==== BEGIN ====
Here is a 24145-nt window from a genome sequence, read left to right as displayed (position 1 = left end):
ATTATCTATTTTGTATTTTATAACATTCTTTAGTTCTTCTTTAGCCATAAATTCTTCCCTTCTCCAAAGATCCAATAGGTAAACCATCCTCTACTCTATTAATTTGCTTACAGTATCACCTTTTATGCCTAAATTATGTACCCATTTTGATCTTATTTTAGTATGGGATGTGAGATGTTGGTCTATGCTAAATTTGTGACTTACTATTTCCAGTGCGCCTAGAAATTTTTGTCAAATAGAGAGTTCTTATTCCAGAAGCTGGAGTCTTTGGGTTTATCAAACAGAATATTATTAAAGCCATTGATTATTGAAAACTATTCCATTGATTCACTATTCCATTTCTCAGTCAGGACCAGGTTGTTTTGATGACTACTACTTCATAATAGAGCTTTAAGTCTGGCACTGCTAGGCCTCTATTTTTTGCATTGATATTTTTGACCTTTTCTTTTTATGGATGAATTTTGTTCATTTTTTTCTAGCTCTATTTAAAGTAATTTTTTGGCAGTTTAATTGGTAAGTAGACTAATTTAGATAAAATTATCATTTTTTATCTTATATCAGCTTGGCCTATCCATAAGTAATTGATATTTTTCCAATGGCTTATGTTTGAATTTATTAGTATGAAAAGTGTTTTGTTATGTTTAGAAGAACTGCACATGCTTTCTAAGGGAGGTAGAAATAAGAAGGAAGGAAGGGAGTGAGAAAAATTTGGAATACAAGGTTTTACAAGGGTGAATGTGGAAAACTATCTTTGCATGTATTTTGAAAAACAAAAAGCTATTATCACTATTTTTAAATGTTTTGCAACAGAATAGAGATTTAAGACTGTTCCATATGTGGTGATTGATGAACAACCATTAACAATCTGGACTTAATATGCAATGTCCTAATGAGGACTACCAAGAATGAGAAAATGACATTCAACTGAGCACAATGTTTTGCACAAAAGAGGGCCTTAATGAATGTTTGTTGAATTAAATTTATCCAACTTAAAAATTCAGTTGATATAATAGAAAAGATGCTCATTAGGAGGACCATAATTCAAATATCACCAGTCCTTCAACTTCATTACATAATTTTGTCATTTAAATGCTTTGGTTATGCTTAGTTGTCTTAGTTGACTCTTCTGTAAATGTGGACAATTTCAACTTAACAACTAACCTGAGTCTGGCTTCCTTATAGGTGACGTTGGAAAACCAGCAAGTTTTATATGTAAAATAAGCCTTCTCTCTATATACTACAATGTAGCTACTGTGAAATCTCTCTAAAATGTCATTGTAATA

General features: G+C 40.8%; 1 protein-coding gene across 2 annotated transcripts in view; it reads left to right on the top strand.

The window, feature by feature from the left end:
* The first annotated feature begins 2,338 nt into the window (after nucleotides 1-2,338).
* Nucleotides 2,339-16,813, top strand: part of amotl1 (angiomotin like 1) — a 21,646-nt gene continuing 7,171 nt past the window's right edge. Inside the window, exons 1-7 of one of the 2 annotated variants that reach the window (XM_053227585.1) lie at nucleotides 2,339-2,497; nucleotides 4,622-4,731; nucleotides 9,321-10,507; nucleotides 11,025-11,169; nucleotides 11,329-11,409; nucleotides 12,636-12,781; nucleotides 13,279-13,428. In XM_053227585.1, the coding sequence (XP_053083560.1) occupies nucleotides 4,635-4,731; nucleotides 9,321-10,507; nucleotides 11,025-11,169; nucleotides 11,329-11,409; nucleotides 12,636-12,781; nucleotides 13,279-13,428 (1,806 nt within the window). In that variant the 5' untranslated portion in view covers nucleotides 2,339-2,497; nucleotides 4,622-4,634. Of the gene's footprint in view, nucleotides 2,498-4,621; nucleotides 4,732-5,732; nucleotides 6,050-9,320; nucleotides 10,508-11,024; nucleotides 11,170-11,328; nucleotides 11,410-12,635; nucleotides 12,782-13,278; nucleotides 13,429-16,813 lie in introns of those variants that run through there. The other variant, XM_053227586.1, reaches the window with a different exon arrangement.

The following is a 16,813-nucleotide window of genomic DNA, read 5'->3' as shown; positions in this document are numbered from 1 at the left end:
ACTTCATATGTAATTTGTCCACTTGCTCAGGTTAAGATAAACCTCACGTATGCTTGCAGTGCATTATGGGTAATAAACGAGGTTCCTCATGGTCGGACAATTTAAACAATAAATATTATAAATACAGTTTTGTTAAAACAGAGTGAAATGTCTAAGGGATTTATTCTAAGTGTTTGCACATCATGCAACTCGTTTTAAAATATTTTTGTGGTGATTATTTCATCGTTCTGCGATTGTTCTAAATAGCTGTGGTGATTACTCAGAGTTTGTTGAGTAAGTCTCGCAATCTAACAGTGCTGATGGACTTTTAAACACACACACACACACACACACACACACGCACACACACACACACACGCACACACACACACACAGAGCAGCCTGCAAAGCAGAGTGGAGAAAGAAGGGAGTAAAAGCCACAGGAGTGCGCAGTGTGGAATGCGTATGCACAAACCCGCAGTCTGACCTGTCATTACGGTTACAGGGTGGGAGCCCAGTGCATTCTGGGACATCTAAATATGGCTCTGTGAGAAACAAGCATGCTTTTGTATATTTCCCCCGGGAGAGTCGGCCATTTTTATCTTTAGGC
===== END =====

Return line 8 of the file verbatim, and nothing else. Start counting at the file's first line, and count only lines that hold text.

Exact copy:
ACTTCATATGTAATTTGTCCACTTGCTCAGGTTAAGATAAACCTCACGTATGCTTGCAGTGCATTATGGGTAATAAACGAGGTTCCTCATGGTCGGACAATTTAAACAATAAATATTATAAATACAGTTTTGTTAAAACAGAGTGAAATGTCTAAGGGATTTATTCTAAGTGTTTGCACATCATGCAACTCGTTTTAAAATATTTTTGTGGTGATTATTTCATCGTTCTGCGATTGTTCTAAATAGCTGTGGTGATTACTCAGAGTTTGTTGAGTAAGTCTCGCAATCTAACAGTGCTGATGGACTTTTAAACACACACACACACACACACACACACACGCACACACACACACACACGCACACACACACACACAGAGCAGCCTGCAAAGCAGAGTGGAGAAAGAAGGGAGTAAAAGCCACAGGAGTGCGCAGTGTGGAATGCGTATGCACAAACCCGCAGTCTGACCTGTCATTACGGTTACAGGGTGGGAGCCCAGTGCATTCTGGGACATCTAAATATGGCTCTGTGAGAAACAAGCATGCTTTTGTATATTTCCCCCGGGAGAGTCGGCCATTTTTATCTTTAGGC